Skradin and Krka

On June 6 2019 my mom, friend Fiorella, Onawa and I drove through Bosnia in rout to Zadar Croatia. We were about forty-five minutes south of Zadar, thirty minutes north of Split on the A1 highway when we drove over the Datoteck crescent arched bridge. The bridge which stands high above a pristine bay gave us a view of the adorable Skradrin town from a distance. The bay leads to a harbor where the river meets the sea like a gateway to Krka National Park. We vowed that we wouldn’t leave Croatia before going there. It worked out that I had to change Zadar plans because of Onawa’s newly diagnosed Addison’s Disease, enabling my mom and I to stay in Skradin the week of Labor Day.

We came in on Friday August 30 from Zagreb in a Blah Blah Car. The driver was headed to Split for his art exhibition with his little dog. His dog was so cute, she hates driving so grabs his hand whenever she’s scared.

Our driver dropped us off at our guesthouse, after settling in we went to explore the quaint town. We stopped at a coffee shop for a break when the thunder started, so loud that it seemed to echo through the stone brick buildings through the streets. Just as we thought, maybe we should head back to the apartment the sky opened up pouring down rain cooling the 90-degree stone streets instantly. The rain was only temporary, thankfully because we had dinner ideas, I was keen to try peka and had an appetite for the huge meal since we hadn’t eaten since breakfast.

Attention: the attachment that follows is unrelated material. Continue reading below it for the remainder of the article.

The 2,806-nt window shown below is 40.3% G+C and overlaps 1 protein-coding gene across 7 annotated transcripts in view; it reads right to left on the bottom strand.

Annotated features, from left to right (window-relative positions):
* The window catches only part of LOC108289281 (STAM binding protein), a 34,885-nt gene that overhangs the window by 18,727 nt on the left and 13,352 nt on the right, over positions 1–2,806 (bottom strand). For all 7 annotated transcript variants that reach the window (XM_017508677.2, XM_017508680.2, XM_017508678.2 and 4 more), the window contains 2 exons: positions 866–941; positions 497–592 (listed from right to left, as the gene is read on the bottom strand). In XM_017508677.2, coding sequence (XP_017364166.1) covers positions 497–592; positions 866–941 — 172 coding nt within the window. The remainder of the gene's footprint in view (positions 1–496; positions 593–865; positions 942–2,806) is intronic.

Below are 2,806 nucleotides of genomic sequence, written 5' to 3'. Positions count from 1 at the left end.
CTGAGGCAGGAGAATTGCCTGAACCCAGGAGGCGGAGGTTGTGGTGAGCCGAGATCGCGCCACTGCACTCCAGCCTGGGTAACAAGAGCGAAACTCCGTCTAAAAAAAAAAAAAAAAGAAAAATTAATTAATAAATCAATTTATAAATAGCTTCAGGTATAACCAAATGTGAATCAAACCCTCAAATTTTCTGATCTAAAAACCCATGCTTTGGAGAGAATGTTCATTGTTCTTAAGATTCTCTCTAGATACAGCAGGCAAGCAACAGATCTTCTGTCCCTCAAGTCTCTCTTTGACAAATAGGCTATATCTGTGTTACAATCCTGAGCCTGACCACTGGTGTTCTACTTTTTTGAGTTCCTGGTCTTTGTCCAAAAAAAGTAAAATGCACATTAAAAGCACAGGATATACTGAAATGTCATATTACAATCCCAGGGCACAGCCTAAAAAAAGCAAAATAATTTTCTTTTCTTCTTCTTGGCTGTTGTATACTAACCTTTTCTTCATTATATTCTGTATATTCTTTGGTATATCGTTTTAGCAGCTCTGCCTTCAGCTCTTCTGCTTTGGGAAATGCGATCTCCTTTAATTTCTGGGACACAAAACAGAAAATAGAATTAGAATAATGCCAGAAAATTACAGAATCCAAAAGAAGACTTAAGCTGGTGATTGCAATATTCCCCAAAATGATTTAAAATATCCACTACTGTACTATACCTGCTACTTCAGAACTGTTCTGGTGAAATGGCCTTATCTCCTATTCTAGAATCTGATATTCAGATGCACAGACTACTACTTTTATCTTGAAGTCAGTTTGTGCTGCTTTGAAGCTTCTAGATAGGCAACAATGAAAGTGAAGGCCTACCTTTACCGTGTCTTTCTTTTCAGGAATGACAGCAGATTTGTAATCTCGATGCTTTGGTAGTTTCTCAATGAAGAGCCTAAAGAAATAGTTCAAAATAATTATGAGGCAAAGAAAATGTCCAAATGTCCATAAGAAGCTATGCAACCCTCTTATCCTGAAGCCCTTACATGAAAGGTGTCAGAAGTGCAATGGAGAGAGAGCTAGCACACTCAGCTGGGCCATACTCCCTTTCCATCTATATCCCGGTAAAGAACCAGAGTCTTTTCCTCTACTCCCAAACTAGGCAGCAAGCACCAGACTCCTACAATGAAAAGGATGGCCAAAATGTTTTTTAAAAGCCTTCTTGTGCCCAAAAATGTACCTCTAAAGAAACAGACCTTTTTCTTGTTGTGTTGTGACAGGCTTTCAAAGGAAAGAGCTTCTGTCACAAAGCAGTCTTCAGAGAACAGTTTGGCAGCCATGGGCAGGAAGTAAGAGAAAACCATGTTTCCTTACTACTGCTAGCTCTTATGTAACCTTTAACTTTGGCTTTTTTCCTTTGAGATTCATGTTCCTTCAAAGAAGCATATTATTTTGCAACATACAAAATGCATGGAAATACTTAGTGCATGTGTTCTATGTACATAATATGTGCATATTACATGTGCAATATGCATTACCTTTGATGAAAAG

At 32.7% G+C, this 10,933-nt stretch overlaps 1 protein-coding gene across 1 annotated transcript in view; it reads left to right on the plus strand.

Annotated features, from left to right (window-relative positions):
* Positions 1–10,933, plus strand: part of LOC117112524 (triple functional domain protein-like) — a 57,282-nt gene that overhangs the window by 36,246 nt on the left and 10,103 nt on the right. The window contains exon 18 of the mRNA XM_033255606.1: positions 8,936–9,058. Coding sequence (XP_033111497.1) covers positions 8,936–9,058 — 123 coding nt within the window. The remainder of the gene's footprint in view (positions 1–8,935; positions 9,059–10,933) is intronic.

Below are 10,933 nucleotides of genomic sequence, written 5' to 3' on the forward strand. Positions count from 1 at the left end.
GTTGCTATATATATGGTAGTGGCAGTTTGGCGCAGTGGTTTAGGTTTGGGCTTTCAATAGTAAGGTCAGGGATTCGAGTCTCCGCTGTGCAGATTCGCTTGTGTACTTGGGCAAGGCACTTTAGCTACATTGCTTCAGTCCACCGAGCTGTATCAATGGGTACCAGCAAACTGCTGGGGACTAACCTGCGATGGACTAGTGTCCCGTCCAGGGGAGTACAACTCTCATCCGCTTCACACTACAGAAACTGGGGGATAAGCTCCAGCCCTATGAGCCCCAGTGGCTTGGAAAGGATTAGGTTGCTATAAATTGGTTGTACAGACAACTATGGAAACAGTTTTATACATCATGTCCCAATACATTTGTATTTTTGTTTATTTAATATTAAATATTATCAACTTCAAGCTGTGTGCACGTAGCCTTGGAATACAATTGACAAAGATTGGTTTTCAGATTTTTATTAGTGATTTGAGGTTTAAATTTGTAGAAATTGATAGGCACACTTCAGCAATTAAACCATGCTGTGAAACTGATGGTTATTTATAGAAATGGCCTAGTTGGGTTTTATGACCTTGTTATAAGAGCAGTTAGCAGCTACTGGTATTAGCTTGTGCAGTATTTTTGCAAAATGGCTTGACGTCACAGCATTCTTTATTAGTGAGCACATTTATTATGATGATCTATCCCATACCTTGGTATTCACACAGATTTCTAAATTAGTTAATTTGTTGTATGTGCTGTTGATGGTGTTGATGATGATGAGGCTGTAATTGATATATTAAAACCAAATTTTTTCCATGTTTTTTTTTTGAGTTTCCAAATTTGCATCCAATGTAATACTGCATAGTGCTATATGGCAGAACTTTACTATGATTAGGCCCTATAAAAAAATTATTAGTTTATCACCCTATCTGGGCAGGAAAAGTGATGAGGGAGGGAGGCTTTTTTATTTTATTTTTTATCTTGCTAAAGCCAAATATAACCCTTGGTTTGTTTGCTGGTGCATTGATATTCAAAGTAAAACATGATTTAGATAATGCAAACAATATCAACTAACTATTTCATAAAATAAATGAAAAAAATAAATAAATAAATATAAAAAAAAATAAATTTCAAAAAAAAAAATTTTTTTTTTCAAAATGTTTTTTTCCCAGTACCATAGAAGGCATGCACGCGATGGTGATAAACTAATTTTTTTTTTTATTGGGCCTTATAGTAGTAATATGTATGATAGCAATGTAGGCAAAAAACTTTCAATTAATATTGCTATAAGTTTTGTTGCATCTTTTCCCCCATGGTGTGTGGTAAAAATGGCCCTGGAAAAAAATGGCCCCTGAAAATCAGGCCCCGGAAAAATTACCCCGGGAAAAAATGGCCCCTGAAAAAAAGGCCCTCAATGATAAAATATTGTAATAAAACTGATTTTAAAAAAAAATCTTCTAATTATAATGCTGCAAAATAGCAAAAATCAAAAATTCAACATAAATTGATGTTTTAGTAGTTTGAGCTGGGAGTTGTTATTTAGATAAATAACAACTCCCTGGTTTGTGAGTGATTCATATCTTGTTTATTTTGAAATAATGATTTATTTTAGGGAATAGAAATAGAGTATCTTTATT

When the sun returned we walked over to Konoba Toni where we discussed the exciting dinner options. There was a big sign for peka outside the restaurant. After checking the Trip Advisor ratings I ordered the octopus peka. It’s required to be ordered two hours in advance, that way it would be ready when we return. The fish and octopus peka had a three-person minimum, I was confident we could eat three people’s worth.

Peka is a traditional Dalmatian way of cooking. The meat which can be fish, lamb, or octopus is cut up with vegetables, covered in red wine inside a stainless-steel round baking dish. A hot slab that’s been heated with bright burning coals is brushed off then replaced with the baking dish. A cast-iron bell-shaped lid is brought down by a chain to cover the dish. Once covered the woman surrounded the cast iron bell with hot coals where it’s left to cook slowly. The process produces tender perfectly flavored meat and soft vegetables. I posted a video about our peka on YouTube.

After dinner our server brought us complimentary rose brandy. It was very strong, but the rose could still be tasted through the alcohol which left a lovely aftertaste.

The following day we woke up early to head to Krka National Park. First we bought a three-day pass for three hundred and twenty Kuna per person which is $47.50 USD. Then hopped in on the next boat. The boat was loaded with people from a Split tour group. I’m told that the summer here is always busy, but the autumn and winter are much quieter and really beautiful.

The boats go to Krka every half hour in the summer, which meant we had a half hour to see the waterfalls without many people. We took some amazing pictures then headed down to swim. We found a cave near the swimming area and set up camp, then swam for a few hours, my goggles made swimming around looking at fish fun. There are a lot of pretty trout and several other types of fish around the rocks.